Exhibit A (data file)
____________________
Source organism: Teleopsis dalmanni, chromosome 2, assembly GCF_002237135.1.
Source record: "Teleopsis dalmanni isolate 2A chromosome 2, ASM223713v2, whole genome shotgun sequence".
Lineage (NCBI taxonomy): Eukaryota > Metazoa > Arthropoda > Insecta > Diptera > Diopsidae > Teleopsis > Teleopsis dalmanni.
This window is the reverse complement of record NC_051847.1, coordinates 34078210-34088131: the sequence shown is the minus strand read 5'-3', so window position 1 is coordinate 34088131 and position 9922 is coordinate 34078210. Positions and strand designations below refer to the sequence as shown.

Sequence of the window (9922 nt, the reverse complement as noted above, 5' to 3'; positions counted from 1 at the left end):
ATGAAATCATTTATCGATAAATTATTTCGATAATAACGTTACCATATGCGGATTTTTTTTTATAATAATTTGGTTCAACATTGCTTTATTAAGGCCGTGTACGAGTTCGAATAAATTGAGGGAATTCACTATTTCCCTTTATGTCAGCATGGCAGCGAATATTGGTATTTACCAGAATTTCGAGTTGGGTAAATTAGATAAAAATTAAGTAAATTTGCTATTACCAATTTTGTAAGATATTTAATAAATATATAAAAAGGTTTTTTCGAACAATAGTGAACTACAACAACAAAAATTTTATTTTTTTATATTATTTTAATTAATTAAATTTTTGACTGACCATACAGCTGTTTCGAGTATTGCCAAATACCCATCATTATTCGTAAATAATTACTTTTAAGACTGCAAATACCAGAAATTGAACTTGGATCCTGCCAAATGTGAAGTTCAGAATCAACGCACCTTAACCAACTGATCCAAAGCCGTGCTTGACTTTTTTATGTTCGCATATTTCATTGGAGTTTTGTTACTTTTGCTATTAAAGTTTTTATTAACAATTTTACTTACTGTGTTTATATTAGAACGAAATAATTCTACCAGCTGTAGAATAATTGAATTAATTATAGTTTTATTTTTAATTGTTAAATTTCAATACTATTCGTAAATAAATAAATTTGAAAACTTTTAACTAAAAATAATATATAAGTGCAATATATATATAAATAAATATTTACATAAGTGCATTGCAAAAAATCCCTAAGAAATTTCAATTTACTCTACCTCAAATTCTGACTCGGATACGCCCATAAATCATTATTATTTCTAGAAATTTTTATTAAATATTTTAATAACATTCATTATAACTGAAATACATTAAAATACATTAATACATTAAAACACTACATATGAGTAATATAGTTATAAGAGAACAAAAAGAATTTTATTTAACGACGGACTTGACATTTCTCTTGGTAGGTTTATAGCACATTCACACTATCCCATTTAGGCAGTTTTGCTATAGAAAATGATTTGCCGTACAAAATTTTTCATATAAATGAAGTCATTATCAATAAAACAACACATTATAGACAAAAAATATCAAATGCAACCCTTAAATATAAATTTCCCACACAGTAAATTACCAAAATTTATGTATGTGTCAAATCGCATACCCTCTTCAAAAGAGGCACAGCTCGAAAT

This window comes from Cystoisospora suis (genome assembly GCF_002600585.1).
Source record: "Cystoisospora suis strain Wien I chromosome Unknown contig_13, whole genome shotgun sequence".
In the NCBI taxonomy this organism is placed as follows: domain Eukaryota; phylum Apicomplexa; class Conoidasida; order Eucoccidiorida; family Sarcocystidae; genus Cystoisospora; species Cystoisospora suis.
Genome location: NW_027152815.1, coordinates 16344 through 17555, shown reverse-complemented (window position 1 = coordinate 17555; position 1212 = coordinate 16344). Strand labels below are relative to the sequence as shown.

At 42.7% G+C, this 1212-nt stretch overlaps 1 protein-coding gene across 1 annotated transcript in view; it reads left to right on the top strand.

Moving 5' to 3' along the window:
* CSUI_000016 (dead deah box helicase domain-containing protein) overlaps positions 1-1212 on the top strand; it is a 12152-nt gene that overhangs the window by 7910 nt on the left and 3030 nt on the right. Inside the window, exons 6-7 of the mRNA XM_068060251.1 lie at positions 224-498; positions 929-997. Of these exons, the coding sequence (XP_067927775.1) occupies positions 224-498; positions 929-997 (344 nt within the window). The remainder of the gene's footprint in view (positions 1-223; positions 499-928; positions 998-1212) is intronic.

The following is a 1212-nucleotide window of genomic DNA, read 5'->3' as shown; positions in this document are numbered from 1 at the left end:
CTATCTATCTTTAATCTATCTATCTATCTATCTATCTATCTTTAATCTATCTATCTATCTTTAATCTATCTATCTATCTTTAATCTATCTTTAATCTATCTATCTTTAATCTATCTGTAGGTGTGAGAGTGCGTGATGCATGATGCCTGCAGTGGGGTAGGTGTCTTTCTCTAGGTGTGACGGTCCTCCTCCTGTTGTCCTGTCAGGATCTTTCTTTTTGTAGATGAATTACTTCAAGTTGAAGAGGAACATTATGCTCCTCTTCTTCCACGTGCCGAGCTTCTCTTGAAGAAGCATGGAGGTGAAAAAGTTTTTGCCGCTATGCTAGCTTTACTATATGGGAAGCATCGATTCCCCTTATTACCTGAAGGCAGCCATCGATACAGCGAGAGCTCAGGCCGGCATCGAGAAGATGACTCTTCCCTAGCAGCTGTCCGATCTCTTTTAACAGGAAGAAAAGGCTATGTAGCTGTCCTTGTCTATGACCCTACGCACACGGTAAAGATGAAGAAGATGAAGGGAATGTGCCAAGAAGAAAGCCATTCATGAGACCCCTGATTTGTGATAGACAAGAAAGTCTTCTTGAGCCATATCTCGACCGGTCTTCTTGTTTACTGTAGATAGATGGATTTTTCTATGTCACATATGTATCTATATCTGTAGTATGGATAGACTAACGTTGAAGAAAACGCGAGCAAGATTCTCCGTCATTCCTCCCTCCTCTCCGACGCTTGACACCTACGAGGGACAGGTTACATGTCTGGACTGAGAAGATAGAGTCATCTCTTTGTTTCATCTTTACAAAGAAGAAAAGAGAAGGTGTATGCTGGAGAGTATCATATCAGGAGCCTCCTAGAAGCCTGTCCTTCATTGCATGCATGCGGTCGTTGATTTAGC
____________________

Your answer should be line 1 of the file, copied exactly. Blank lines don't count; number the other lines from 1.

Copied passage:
Source organism: Teleopsis dalmanni, chromosome 2, assembly GCF_002237135.1.